There has been a request among our silent readership for more puff pieces on what it’s like inside of a young startup. As we don’t have enough fans to alienate even one, I bring you another tale from Los Angeles’ answer to the coal mine.


Let’s get the illusions out of the way. There is no garage (this is LA, garages cost more than office space). There are no curiously beautiful people frolicking around industrial spaces filled with large partitions in primary colors. None of us are using illegal drugs to push through the long nights.


Mostly, we sit around and write code. Often, we talk on the phone about the code we’re writing. Occasionally we eat. Often burritos. Sometimes Korean. We’re going to have sushi when we make our first dollar.


Let’s take a recent day in the life example. Late the previous night (around 10pm) we discovered a very strange bug. A bug that made no sense. We started working on it. Through the evening, one by one we dropped off, the last of us stopping at 1am. Forget it. We’ll figure it out in the morning.


So, the next day rolls around and the entire team gets together to squash this increasingly frustrating bug. Morning passes (quickly, we start late). The hours keep going by. Nothing is making sense. The same code works on one box while not on another. It sometimes works, sometimes doesn’t. Tensions are rising. Elaborate schemes to track it are constructed…and die at the hands of this still invisible bug. It’s mocking us. Our tests increasingly include references to massacres and “The Shining”. Finally, we put all of the changes we’ve been trying together back into the original version of the configuration and the bug goes away. We all basically collapse in relief/disgust. That section of code still makes us shiver.


So there you have it folks! Drink in the startup life. I hope it lives up to your vile fantasies.


Amazon’s EC2 has the potential to change the entire delivery of both commercial and open source server-based software. The key cost for most deployments isn’t the software licenses, it’s the server setup and configuration. Trying to meld together the hundreds of pieces necessary for a functional server while maintaining security and performance is a frustrating and thankless task. Most importantly, it’s an expensive task (very expensive even if you get it right and even more expensive if you get it wrong).

What if server software were available as packaged units, all the pieces already confirmed to work together? I’ve seen efforts at this with one-click install packages and distros set to install full stacks. But an AMI (Amazon Machine Image) could go even farther. No physical server setup to worry about. No hardware differences. A controlled environment. It wouldn’t be hard to extend this to the point where it’s not much more difficult than setting up a desktop app.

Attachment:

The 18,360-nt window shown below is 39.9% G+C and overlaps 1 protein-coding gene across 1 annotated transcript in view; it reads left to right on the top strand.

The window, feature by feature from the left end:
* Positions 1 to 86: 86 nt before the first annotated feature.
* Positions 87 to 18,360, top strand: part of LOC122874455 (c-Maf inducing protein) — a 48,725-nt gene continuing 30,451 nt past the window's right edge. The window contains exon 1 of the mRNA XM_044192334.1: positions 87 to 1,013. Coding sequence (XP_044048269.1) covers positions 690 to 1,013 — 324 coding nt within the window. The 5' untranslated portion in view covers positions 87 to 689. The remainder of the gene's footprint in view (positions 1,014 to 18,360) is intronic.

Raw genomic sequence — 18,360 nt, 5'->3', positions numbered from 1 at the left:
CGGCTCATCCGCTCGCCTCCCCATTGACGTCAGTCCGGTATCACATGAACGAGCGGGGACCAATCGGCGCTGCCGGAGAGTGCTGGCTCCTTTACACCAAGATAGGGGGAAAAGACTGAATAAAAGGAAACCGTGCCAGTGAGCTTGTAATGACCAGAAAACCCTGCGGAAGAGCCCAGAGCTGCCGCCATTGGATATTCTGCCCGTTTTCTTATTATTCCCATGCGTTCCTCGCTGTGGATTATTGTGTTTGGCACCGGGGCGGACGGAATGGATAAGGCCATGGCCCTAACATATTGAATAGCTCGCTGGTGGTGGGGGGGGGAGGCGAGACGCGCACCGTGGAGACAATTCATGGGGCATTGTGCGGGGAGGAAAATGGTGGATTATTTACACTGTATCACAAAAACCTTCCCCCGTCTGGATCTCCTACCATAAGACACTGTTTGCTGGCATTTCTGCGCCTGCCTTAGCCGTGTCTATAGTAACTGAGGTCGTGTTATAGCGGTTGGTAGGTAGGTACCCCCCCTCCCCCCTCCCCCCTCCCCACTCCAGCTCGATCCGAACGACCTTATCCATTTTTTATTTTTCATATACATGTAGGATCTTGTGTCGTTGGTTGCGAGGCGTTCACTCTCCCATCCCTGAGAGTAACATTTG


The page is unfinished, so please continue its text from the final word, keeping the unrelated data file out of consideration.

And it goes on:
In fact, it could be easier. Go to Amazon, buy the software you want, they automatically load up an EC2 instance, and your service is ready. This could be a fantastic deal for software developers, users, and for Amazon. SaaS (software as a service) is capturing a version of this, but for the cases where a company wants to run their own setup or needs their own servers, the field is wide open (and, of course, all of those SaaS vendors need a place to run their software…).

Of course, this goes from being a cool service to potentially dominant at the point that there is competition pushing the whole game forward. To that end, Amazon has a huge interest in making the AMI format standard. At the point that tool vendors can target the AMI format and other services can deploy AMI’s, there will be enough development to lock this in.

If they pull this off, Amazon will be in a position to be at the core of server-based software development and deployment for at least the next 5 years. I think I can safely say that no one expected Amazon to be the company with the best chance of pulling that off.

Hello world!

January 8, 2007

It is my great pleasure hereby to inaugurate the official Postful startup blog. May it bring many, many insightful posts and many, many visitors in the upcoming year.

Postful is a Los Angeles-based firm of diligent programmers lucubrating on this Friday night over code, coffee, and copy.

And in the upcoming weeks we promise that a reasonable degree of excitement (and a nifty product) will be revealed here.